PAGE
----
The Accord Crosstour EX ($29,670) and EX-L ($32,570) come with the V6 engine and automatic transmission. Crosstour features an easy-fold rear seat and a maximum 51.3 cubic feet of cargo space. The Crosstours come with a few more features than EX and EX-L sedans, including a new Active Sound Control noise-canceling system. The Crosstour EX-L 4WD ($34,020) features Honda's Real Time 4WD system. Navigation and rearview camera are available on the Crosstour EX-L ($34,770) and EX-L 4WD ($36,220).
All Accords have six airbags, including two-stage front airbags, front passenger side-impact airbags and head-protection curtains for all outboard seats. Other standard safety features include active front head restraints, electronic stability control, antilock brakes with electronic brake distribution and brake assist, and a tire pressure monitor. The optional navigation system includes a rearview camera, which can help the driver spot children and other hazards behind the car when backing up.
Honda Accord models get a mild styling makeover for 2011. Also new is the introduction of the Crosstour wagon, joining the sedan and coupe versions.
Known in the car business as a mid-cycle facelift, changes to the 2011 Accord are about as extensive as any car gets between complete redesigns. They re-emphasize the Accord's conservative, upscale appearance.
The current-generation Accord sedan was introduced as a 2008 model, and it's larger than any before it. Although it competes in the mid-size market segment, the sedan is classified a large car by the federal government, based on interior volume. It is about five inches longer than the Toyota Camry, its primary competitor, and more than three inches longer that the Nissan Altima.
The Accord Crosstour is larger still, measuring two inches longer and nearly seven inches taller than the Accord sedan.
The Crosstour is built on the same foundation as the coupe and sedan, with similar lines and styling cues, but it shares no body panels with either of its siblings. There are two obvious differences between the Crosstour and other Accords. The distance between the Crosstour's floorpan and roof is substantially higher, and its roof slopes gradually from the middle of the passenger compartment into an expansive hatchback. The hatch allows easy access to the Crosstour's expanded cargo area, yet lift-over height at its rear bumper is no higher than the typical sedan's.
The two-door Accord coupe, on the other hand, is smaller than either the Crosstour or the sedan, both visually and by exterior measurements. Every dimension, save width, is two to four inches shorter than the sedan. The coupe looks lighter, perhaps more lithe.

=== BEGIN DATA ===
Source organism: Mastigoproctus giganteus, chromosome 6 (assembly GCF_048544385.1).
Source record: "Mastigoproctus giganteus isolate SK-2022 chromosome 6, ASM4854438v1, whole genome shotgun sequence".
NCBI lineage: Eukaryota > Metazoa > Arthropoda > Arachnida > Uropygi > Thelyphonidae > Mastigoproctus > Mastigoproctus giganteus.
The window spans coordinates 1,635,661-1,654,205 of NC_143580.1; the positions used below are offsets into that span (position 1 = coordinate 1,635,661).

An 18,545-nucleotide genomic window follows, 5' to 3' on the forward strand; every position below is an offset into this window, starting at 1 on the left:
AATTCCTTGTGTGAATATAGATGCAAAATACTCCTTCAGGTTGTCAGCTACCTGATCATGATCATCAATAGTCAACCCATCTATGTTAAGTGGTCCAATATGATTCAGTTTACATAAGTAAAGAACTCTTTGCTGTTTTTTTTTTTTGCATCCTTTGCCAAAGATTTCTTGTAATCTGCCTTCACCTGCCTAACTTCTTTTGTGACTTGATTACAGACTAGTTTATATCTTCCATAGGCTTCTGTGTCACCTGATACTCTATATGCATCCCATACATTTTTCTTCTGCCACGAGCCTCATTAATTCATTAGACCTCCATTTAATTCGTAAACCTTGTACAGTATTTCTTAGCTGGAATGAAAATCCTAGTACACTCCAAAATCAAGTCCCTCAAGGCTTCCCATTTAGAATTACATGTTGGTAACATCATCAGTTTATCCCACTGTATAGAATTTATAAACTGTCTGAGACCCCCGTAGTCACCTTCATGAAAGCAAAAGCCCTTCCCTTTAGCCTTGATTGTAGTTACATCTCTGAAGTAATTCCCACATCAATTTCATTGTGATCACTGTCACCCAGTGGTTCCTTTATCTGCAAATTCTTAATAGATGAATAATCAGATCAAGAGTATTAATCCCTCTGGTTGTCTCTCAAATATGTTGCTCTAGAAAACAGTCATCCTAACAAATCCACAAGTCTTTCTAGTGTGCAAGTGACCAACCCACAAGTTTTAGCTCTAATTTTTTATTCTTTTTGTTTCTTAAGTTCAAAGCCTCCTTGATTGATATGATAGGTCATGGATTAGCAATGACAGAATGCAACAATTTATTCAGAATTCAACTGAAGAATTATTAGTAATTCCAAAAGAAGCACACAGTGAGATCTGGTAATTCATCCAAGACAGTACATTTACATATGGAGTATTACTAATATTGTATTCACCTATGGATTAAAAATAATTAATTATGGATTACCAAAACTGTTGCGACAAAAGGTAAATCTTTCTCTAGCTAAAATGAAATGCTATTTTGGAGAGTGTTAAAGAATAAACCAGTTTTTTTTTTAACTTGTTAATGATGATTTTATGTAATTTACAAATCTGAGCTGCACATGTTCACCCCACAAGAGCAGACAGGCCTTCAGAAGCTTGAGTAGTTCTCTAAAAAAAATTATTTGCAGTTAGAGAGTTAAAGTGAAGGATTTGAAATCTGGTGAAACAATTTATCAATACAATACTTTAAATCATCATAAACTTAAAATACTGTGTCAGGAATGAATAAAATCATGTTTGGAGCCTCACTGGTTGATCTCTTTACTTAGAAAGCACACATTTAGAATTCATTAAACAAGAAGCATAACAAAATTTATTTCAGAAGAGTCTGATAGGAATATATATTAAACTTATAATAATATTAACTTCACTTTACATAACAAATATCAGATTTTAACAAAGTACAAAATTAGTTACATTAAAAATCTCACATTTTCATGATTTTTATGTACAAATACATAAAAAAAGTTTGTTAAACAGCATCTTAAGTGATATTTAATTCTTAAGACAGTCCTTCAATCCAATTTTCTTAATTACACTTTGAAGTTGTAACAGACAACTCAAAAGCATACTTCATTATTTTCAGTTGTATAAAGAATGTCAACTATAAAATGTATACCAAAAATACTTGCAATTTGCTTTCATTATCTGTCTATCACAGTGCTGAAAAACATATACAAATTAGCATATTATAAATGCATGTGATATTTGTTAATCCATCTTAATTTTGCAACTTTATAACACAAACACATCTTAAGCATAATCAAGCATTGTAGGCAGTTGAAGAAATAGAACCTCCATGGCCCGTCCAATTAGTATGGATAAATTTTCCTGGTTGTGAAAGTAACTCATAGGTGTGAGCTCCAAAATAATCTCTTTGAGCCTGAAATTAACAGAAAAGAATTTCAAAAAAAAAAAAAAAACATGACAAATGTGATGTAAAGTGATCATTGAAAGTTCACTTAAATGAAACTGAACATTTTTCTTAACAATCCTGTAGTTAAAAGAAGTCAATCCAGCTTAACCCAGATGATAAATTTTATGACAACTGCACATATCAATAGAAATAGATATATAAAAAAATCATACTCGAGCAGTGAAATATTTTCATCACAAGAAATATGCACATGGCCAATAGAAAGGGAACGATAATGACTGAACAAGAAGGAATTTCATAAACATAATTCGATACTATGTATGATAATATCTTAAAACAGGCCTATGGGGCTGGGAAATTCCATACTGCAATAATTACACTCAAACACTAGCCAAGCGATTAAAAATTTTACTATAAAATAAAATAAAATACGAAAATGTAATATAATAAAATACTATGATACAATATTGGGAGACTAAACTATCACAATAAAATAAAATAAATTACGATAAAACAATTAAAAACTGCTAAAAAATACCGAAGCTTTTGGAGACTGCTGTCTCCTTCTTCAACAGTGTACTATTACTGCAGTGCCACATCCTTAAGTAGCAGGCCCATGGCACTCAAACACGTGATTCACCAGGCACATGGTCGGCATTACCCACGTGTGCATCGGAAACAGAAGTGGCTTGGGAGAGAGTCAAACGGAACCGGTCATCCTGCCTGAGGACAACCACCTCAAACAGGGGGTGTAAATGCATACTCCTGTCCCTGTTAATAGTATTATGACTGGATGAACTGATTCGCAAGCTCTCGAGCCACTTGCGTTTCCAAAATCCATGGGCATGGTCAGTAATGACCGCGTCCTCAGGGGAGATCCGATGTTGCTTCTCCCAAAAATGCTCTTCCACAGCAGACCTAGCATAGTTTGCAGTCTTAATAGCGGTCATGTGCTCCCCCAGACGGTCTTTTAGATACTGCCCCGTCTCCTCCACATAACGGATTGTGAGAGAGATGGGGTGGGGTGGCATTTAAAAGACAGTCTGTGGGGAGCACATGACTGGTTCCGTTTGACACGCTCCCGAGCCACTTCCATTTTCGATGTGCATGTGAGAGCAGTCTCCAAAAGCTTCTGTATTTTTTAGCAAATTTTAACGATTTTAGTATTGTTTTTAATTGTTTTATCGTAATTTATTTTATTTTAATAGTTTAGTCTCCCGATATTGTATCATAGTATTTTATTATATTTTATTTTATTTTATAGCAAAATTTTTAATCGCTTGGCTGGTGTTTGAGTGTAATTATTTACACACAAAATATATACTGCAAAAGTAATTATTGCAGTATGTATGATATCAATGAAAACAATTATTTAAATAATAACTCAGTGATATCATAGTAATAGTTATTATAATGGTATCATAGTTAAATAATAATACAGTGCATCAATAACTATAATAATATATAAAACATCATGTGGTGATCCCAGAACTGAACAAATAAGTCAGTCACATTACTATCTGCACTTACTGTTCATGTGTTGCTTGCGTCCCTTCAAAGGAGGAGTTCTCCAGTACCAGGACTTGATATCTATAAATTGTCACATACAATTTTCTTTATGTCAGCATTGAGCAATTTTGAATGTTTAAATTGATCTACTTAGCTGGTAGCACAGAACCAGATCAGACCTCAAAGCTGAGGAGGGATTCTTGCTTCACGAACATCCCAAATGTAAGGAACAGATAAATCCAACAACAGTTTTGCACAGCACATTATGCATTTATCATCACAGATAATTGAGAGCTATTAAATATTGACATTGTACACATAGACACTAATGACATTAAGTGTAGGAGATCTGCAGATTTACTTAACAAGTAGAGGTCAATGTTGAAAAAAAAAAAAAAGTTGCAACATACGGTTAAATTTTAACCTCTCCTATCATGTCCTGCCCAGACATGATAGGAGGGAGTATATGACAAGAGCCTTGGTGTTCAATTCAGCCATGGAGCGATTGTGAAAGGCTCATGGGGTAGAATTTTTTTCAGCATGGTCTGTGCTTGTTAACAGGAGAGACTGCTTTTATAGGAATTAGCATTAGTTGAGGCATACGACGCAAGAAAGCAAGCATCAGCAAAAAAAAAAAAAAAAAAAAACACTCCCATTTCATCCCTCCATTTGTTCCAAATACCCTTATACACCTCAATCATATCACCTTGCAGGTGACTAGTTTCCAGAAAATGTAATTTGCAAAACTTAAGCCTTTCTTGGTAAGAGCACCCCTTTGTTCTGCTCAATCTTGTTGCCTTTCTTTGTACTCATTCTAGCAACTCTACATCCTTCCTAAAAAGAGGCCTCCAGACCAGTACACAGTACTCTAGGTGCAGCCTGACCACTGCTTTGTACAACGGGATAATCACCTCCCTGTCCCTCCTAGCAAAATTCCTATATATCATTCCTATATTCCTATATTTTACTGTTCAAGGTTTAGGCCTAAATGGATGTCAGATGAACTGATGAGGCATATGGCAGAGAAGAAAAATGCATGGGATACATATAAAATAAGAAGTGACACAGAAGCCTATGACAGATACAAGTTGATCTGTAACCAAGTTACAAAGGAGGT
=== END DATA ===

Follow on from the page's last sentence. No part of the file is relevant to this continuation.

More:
2011 styling updates for the sedan and coupe won't be obvious from across a parking lot, but they're noticeable in details at closer range. The sedan's front bumper and grille, wedged between angular, jewel-like light clusters, have been re-shaped for 2011. The effect is a slightly more pronounced snout than before. In back, the lip of the trunk lid and the taillights have been tweaked for a crisper, even more substantial look.
In general, the Accords maintain their contemporary yet notably conservative design, highlighted by a strong character line that slopes down and forward like that of the Acura TL, though the Hondas are much less angular than the Acuras. All Accord variants maintain the Honda hallmarks of narrow windshield pillars and a low cowl that promote good forward visibility. The sedan's rear door pillars have a pronounced kink popularized decades ago by BMW, and the four-door Accord might be mistaken from a distance as a BMW 5 Series or some other European luxury sedan.
Once seated, the Accord driver can see the hood and the top of the fenders where they meet the hood, but the forward edges of the car are not so visible. The swept-back headlight housings minimize protruding corners and ease maneuverability, though it takes some familiarity before the driver is certain exactly where the corners of the car are. Many of the Accord's design elements are a product of auto/pedestrian collision standards. The wiper arm mounts are designed to break away when hit, for example.
The 2011 Honda Accord gets minor interior updates and new features, including the addition of a USB audio connector on more models.
Honda owners will feel right at home in the 2011 Accord, and that may be one reason repeat buyers account for a good chunk of sales. The Accord cabin is spacious, light and airy, with a thoughtful layout and plenty of elbow room. Everything you touch feels right for the price. Everything you need seems to be where you want it, and everyone on board will be comfortable.